March 27 Energy News

March 27, 2018


¶ “Is the IEA underestimating renewables?” • The World Wind Energy Association said 52.6 GW of wind capacity was installed in 2017. Solar Power Europe put PV installations at 98.9 GW. The World Nuclear Industry report said 2.7 GW of nuclear was installed. But the International Energy Agency still issues high projections for nuclear. [Deutsche Welle]

Renewable energy (Getty Images)

¶ “Nuclear power plant construction in Britain: A bottomless swamp” • Doubts about the costs and related problems at Hinkley C surfaced again, creating fear that the government may reexamine the project. Such concerns present a serious threat to Japanese firms betting their futures on building nuclear power plants in Britain. [The Japan Times]

¶ “Success Of Paris Climate Accord Depends On Local Action” • A recent blog post on Yale Environment 360 argues, “Much of the progress in reducing CO2 emissions is being driven by mayors, governors, premiers, and corporate executives.” It suggests “allowing cities, states, and companies to officially sign on to the Paris Agreement.” [CleanTechnica]

Target has 147.5 MW of PV capacity installed on its
buildings, the most of any US company. (Credit: SEIA)

¶ “You should be scared if you own natural gas stocks” • CNBC’s Jim Cramer has noticed a new group becoming “hated” on Wall Street: the natural gas cohort. And when he dug deeper, he realized that the weakness went beyond gas as a commodity. Companies that produce natural gas or even use it to produce electricity show the same weakness. [CNBC]


¶ MAKE Consulting, which is now a part of research and consultancy group Wood Mackenzie, has predicted that annual wind power capacity additions will average out at more than 65 GW between 2018 and 2027, thanks partly to the increasing demand in offshore wind and the expanding contribution of emerging markets. [CleanTechnica]

Vestas offshore wind turbines

¶ Mark Osborne, the Senior News Editor for PV Tech, reported that the fourth quarter of 2017 saw the highest ever recorded levels of new solar PV manufacturing expansion announcements for a quarter, totaling around 40 GW across the thin-film, the solar cell & module assembly, and the integrated cell & module manufacturing segments. [CleanTechnica]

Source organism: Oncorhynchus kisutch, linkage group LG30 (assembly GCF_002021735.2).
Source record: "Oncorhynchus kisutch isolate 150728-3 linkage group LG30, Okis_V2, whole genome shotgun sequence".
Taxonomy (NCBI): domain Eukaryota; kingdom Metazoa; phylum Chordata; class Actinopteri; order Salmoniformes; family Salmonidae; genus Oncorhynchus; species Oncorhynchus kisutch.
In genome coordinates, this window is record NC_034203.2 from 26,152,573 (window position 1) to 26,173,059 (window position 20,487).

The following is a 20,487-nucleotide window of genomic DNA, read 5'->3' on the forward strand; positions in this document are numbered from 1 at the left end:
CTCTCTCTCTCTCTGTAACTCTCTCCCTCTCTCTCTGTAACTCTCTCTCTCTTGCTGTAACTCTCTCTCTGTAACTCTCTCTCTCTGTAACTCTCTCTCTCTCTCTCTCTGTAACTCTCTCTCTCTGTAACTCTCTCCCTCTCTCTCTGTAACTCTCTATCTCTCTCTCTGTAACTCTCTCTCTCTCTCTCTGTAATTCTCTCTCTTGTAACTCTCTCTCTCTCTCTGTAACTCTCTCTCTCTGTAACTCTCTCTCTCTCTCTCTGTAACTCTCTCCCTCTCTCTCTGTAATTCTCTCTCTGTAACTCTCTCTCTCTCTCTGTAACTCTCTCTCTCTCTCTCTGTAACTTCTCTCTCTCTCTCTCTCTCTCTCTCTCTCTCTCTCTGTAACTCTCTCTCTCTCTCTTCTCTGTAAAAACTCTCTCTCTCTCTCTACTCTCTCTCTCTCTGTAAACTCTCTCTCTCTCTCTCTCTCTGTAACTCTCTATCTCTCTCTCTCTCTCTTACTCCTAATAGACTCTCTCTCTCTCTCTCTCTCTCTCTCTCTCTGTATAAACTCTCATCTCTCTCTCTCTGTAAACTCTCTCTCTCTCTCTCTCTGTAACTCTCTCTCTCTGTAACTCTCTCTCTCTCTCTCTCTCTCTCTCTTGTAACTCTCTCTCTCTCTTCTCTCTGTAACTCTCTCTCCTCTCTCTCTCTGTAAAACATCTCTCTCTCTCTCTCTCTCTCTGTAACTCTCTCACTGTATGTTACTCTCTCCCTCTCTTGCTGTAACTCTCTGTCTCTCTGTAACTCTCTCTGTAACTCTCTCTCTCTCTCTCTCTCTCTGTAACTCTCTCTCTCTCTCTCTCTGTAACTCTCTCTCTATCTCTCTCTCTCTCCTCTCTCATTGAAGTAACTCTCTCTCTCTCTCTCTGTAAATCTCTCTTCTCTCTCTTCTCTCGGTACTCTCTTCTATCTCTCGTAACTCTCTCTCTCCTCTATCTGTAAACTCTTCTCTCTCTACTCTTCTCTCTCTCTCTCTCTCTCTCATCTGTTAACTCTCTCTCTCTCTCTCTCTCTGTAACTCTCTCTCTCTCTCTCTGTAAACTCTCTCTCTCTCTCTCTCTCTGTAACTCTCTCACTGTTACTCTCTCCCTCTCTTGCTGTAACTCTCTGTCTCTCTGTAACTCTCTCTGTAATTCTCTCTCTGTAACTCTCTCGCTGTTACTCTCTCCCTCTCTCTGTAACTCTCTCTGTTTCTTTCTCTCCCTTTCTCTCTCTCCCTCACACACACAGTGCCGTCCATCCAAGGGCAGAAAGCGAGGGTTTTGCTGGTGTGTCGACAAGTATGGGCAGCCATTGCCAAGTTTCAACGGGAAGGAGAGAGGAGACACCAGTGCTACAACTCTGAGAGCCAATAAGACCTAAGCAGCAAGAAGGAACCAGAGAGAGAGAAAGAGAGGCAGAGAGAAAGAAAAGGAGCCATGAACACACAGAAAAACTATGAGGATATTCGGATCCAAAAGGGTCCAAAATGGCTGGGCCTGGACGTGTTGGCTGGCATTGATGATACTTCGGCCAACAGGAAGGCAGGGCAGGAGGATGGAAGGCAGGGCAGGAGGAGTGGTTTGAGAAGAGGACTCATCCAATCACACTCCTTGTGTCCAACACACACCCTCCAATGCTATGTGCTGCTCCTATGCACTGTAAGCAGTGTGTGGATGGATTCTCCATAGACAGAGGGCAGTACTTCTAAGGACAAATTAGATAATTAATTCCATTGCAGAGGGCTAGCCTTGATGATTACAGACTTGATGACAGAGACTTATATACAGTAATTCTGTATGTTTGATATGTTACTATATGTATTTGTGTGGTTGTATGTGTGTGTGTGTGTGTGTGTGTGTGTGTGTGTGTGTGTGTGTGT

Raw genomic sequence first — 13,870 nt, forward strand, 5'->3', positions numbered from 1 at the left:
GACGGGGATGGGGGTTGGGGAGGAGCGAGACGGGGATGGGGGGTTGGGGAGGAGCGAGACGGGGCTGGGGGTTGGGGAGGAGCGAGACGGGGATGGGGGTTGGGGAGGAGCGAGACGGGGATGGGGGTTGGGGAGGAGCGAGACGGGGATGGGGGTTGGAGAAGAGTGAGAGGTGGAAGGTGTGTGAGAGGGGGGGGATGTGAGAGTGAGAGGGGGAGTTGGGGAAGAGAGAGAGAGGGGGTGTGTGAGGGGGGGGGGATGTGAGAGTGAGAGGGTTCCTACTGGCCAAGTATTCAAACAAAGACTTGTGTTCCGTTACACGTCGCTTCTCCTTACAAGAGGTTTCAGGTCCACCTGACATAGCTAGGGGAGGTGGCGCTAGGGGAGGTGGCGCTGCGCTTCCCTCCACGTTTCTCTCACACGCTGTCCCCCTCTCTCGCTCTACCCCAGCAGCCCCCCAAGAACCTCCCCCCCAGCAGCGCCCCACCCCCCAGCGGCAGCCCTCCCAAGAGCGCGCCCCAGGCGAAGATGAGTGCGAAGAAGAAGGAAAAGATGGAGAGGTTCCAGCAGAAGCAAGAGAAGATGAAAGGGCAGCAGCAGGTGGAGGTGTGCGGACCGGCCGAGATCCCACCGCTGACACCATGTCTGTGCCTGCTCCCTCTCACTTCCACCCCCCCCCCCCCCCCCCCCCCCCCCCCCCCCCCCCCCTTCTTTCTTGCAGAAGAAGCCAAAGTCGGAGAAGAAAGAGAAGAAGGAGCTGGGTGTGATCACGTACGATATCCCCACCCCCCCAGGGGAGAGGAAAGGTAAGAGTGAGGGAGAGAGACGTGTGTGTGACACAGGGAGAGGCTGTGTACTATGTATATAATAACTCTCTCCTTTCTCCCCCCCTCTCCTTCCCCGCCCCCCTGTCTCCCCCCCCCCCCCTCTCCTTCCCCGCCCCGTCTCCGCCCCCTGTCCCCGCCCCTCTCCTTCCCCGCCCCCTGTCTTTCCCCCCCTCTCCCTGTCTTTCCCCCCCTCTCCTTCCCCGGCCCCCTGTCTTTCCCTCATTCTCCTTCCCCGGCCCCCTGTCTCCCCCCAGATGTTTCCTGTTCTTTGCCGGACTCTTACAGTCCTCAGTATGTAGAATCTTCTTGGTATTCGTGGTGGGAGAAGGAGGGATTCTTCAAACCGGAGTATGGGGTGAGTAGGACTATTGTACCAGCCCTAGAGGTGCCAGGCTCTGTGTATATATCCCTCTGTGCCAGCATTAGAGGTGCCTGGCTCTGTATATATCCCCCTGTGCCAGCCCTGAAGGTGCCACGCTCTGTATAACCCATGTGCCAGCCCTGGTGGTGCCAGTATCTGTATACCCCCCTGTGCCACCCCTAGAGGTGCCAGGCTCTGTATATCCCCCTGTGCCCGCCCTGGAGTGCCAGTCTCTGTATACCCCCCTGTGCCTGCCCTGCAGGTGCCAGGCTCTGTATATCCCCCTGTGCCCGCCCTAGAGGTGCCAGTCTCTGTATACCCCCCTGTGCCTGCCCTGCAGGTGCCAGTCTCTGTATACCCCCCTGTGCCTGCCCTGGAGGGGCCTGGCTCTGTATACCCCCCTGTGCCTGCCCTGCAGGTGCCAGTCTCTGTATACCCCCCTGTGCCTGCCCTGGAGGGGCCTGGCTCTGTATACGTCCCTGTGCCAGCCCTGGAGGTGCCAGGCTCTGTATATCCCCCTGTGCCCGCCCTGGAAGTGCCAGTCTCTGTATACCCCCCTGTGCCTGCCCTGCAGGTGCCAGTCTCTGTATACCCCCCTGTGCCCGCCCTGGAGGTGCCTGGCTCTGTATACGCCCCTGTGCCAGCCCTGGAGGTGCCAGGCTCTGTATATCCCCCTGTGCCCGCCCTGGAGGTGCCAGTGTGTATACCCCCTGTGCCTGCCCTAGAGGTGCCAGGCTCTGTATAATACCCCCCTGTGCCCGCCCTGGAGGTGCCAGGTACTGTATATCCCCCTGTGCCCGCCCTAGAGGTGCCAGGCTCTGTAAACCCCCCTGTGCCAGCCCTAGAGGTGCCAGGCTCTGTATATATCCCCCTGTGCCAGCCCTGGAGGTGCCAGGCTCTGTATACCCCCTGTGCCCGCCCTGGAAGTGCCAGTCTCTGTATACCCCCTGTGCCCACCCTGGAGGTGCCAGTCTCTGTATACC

¶ The Asian Development Bank is to loan of about $175.3 million to PT Supreme Energy Rantau Dedap to help finance the second phase of a geothermal power project in Indonesia. The deal is part of ADB’s continued effort to scale up private sector investments in clean energy infrastructure in the Asia and Pacific region. [Renewable Energy Magazine]

Indonesia (Courtesy of ADB)

¶ Repowering UK wind farms that are scheduled to end operations in the next five years could increase the country’s generating capacity by more than 1.3 GW, according to a new report by the Energy and Climate Intelligence Unit. The report said upgrading the projects would yield more than 3 TWh of electricity per year. [reNews]

¶ Iceland’s Arctic Green Energy Corporation and China’s Sinopec secured a $250 million loan from the Asian Development Bank to develop geothermal resources in China. The loan was granted to a new joint venture company. It will be used to expand geothermal heating in cities near Beijing and reduce the area’s reliance on coal. [WBAP News/Talk]


¶ Renewable energy generated more power than brown coal, gas, or oil during Australia’s long hot summer. The 9,880 GWh from renewables exceeded that from brown coal by 8% and gas by 40% in Australia’s main grids. Renewables also delivered much of this power when it was needed most, during the peak demand periods. [Echonetdaily]

¶ Britain has cut its power station carbon emissions by a quarter in only 12 months according to data by Imperial College London. A study in the journal Nature Energy, said that if the other main coal-consuming countries mirrored Britain’s approach, it would reduce global emissions by roughly a gigatonne, or 3% every year. []

Coal-burning power plant (Reuters image)

¶ The Western Australian government has rejected the federal National Energy Guarantee in favour of its own renewable energy policy. WA Energy Minister Ben Wyatt says WA is determined not to be dragged into the east coast energy market “nightmare.” He said WA’s energy market is on-track to reduce carbon emissions. [Energy Matters]


¶ The US Army is using clean energy projects to begin targeting resiliency through microgrids, executive director of the US Army’s Office of Energy Initiatives Michael F. McGhee said at the recent Microgrid Global Innovation Forum in Washington, DC. Renewable energy projects can provide resilient power sources for the military. [Energy Manager Today]

Los Alamitos Army Airfield (California
National Guard | Flickr Creative Commons)

¶ Arizona’s largest utility is working with lawmakers to put its own renewable energy alternative on the November ballot. It has the same goal as the initiative having 50% of electricity from renewable sources. But it prohibits the commission from implementing the new requirement if it would have any effect at all on cost or reliability. [Arizona Capitol Times]

¶ The Town of Hartford, Vermont, commissioned two rooftop solar projects on Town buildings in February. Norwich Solar Technologies of White River Junction installed a 98-kW DC, net-metered solar PV system on the roof of the town’s Wastewater Treatment Plant as well as a 37-kW DC system on the Public Works building. [Vermont Biz]

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